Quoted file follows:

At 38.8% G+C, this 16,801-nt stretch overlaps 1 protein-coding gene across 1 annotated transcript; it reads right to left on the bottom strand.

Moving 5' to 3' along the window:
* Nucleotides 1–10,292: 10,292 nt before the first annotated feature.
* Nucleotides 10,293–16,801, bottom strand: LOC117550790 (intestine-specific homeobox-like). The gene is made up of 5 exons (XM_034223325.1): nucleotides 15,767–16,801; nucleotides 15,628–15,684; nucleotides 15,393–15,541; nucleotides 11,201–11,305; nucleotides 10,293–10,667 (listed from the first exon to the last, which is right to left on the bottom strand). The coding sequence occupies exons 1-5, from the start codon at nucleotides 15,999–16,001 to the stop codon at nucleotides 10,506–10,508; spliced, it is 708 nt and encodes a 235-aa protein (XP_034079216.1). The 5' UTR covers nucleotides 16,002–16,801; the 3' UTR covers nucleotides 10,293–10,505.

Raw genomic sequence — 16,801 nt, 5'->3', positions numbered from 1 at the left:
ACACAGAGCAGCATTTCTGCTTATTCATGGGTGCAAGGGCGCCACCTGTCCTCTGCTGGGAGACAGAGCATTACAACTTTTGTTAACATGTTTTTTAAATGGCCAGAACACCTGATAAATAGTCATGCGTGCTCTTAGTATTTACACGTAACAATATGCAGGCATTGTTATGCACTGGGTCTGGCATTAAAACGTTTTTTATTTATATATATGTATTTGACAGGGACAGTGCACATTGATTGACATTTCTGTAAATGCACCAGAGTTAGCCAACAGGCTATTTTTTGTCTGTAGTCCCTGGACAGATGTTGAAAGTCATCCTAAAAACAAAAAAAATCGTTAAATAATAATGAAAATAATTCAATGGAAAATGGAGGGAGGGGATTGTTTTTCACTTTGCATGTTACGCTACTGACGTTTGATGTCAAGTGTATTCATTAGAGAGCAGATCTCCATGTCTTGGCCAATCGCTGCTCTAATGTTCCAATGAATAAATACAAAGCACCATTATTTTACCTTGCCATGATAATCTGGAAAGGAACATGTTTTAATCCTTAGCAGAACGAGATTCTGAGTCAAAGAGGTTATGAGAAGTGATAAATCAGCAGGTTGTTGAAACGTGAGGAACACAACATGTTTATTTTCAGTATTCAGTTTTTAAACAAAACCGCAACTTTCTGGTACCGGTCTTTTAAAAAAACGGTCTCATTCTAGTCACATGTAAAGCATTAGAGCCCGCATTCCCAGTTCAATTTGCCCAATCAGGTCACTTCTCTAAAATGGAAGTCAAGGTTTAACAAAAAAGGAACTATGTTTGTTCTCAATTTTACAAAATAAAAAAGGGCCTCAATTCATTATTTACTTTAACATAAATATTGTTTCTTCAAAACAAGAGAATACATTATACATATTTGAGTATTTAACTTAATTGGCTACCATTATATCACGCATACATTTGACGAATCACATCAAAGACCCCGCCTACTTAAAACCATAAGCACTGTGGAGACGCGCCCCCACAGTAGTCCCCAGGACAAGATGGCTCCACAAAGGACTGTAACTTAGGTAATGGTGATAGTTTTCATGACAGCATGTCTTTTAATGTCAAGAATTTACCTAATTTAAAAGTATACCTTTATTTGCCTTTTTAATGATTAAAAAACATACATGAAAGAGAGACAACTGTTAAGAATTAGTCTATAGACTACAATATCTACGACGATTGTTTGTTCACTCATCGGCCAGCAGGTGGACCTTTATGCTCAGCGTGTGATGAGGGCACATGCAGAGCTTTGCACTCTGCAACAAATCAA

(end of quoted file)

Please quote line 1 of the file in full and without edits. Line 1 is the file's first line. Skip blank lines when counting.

At 38.8% G+C, this 16,801-nt stretch overlaps 1 protein-coding gene across 1 annotated transcript; it reads right to left on the bottom strand.